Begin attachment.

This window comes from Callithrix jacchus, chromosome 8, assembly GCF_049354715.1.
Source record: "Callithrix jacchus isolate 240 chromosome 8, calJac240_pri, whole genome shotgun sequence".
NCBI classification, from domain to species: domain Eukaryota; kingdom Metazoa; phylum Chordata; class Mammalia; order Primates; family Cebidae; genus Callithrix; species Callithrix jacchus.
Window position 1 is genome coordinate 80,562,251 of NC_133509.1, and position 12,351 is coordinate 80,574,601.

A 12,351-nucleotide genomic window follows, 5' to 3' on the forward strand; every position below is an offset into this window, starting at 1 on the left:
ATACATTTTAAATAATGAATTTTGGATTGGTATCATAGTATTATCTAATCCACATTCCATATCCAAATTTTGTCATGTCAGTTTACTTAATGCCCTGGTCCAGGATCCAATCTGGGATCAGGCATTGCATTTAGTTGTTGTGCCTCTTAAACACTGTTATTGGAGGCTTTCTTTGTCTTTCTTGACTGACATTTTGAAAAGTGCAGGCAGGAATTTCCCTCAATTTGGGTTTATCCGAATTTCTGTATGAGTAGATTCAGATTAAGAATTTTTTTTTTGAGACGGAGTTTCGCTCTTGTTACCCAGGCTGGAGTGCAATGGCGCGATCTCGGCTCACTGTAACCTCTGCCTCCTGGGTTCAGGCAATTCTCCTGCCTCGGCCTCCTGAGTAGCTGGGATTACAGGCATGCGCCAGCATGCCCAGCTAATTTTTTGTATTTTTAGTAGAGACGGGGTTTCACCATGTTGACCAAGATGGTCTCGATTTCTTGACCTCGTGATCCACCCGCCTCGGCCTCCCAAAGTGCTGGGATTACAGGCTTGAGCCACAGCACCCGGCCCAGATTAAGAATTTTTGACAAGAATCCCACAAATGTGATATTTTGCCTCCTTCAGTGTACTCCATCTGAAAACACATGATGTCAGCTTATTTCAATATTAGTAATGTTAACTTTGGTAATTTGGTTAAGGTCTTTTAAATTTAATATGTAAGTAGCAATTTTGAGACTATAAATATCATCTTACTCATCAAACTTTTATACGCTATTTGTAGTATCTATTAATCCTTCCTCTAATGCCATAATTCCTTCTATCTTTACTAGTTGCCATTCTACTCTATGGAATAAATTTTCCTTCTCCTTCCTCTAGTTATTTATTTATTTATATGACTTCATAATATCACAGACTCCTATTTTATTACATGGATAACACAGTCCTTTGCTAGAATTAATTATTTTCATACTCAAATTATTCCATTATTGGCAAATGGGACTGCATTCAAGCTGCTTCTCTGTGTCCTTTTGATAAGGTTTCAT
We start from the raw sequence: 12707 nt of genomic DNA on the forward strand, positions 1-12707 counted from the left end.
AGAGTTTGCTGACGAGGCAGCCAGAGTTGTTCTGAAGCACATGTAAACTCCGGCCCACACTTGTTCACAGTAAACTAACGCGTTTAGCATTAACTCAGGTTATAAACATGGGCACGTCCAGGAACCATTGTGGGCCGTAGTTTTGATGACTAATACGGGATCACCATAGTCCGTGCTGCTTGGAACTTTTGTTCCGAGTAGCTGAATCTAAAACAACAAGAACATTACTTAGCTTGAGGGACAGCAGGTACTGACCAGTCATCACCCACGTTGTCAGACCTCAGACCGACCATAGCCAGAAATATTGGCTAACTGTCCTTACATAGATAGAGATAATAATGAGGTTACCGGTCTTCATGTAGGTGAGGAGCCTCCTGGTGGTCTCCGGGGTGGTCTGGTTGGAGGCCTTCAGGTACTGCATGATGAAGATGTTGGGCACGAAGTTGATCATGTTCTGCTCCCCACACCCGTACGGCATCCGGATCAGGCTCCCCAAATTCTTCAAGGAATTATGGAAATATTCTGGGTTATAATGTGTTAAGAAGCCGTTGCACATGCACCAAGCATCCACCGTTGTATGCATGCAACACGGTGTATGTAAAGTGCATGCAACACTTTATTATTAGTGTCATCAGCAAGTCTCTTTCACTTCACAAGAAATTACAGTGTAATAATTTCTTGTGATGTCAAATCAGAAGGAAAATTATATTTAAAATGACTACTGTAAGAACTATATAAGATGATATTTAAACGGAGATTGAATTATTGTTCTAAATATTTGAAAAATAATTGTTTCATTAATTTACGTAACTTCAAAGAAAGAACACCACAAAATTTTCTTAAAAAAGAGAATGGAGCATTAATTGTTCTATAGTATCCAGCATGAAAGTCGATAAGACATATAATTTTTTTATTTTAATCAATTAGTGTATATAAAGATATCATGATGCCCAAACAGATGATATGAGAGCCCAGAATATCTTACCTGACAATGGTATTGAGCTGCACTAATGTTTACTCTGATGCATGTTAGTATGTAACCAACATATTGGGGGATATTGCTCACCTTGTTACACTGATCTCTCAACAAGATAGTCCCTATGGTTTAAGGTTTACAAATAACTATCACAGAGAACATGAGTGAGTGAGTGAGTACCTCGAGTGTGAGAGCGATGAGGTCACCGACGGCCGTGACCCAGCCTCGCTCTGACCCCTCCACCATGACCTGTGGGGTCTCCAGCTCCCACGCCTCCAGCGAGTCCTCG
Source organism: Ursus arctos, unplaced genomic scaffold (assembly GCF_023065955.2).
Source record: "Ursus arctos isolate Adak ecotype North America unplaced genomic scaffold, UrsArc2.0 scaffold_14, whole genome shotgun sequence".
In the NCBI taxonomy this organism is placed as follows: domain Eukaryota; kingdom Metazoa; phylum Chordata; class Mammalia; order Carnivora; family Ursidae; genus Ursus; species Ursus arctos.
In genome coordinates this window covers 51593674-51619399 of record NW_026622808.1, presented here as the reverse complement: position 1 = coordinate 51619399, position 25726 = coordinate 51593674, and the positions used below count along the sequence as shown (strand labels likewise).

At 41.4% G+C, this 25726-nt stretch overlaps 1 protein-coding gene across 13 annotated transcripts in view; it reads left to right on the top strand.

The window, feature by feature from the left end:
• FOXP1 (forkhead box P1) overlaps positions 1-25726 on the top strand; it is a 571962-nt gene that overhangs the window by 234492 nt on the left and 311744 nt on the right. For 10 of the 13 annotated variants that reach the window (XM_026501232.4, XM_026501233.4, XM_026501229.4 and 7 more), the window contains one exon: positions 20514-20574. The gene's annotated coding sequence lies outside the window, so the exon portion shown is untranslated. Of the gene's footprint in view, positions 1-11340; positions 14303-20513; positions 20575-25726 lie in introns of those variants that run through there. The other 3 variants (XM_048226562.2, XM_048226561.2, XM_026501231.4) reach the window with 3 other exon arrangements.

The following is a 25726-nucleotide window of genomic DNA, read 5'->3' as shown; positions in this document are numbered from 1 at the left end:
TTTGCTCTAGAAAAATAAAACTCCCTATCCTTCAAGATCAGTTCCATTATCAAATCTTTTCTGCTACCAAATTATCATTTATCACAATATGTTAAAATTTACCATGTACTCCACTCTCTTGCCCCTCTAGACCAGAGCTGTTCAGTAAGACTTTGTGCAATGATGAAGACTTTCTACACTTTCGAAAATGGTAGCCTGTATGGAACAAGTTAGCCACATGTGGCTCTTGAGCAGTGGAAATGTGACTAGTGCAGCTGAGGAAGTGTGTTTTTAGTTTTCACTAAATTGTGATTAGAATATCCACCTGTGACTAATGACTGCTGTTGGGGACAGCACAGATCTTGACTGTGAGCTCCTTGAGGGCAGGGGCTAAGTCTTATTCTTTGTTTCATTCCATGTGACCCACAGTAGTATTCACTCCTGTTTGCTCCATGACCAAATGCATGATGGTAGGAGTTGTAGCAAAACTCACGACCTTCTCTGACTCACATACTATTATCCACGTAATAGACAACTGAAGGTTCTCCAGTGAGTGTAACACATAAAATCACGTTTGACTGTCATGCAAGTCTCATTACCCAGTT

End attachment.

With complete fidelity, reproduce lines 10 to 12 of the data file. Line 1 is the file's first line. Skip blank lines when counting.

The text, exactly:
Source record: "Ursus arctos isolate Adak ecotype North America unplaced genomic scaffold, UrsArc2.0 scaffold_14, whole genome shotgun sequence".
In the NCBI taxonomy this organism is placed as follows: domain Eukaryota; kingdom Metazoa; phylum Chordata; class Mammalia; order Carnivora; family Ursidae; genus Ursus; species Ursus arctos.
In genome coordinates this window covers 51593674-51619399 of record NW_026622808.1, presented here as the reverse complement: position 1 = coordinate 51619399, position 25726 = coordinate 51593674, and the positions used below count along the sequence as shown (strand labels likewise).